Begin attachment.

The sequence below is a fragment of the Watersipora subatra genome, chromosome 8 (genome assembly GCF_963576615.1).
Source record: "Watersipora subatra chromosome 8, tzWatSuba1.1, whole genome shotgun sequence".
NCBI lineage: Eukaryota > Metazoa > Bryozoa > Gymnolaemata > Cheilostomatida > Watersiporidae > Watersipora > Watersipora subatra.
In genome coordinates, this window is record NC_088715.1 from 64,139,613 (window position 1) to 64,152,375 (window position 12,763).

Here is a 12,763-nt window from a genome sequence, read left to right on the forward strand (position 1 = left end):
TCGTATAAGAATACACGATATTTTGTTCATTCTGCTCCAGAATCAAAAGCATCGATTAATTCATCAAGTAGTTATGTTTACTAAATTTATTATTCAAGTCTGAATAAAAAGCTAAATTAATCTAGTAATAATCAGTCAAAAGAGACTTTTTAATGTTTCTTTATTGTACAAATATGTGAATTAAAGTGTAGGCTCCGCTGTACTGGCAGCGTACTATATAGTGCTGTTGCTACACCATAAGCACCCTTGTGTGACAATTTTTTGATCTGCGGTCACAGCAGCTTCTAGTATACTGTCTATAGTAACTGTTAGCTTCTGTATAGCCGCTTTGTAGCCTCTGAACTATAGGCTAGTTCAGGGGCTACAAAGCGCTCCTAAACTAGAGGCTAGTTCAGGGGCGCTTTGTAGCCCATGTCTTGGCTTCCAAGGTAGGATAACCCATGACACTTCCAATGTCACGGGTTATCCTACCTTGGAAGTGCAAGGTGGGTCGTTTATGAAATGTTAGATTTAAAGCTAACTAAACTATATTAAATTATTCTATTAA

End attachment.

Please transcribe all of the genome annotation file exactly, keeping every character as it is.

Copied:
The sequence below is a fragment of the Watersipora subatra genome, chromosome 8 (genome assembly GCF_963576615.1).
Source record: "Watersipora subatra chromosome 8, tzWatSuba1.1, whole genome shotgun sequence".
NCBI lineage: Eukaryota > Metazoa > Bryozoa > Gymnolaemata > Cheilostomatida > Watersiporidae > Watersipora > Watersipora subatra.
In genome coordinates, this window is record NC_088715.1 from 64,139,613 (window position 1) to 64,152,375 (window position 12,763).

Here is a 12,763-nt window from a genome sequence, read left to right on the forward strand (position 1 = left end):
TCGTATAAGAATACACGATATTTTGTTCATTCTGCTCCAGAATCAAAAGCATCGATTAATTCATCAAGTAGTTATGTTTACTAAATTTATTATTCAAGTCTGAATAAAAAGCTAAATTAATCTAGTAATAATCAGTCAAAAGAGACTTTTTAATGTTTCTTTATTGTACAAATATGTGAATTAAAGTGTAGGCTCCGCTGTACTGGCAGCGTACTATATAGTGCTGTTGCTACACCATAAGCACCCTTGTGTGACAATTTTTTGATCTGCGGTCACAGCAGCTTCTAGTATACTGTCTATAGTAACTGTTAGCTTCTGTATAGCCGCTTTGTAGCCTCTGAACTATAGGCTAGTTCAGGGGCTACAAAGCGCTCCTAAACTAGAGGCTAGTTCAGGGGCGCTTTGTAGCCCATGTCTTGGCTTCCAAGGTAGGATAACCCATGACACTTCCAATGTCACGGGTTATCCTACCTTGGAAGTGCAAGGTGGGTCGTTTATGAAATGTTAGATTTAAAGCTAACTAAACTATATTAAATTATTCTATTAA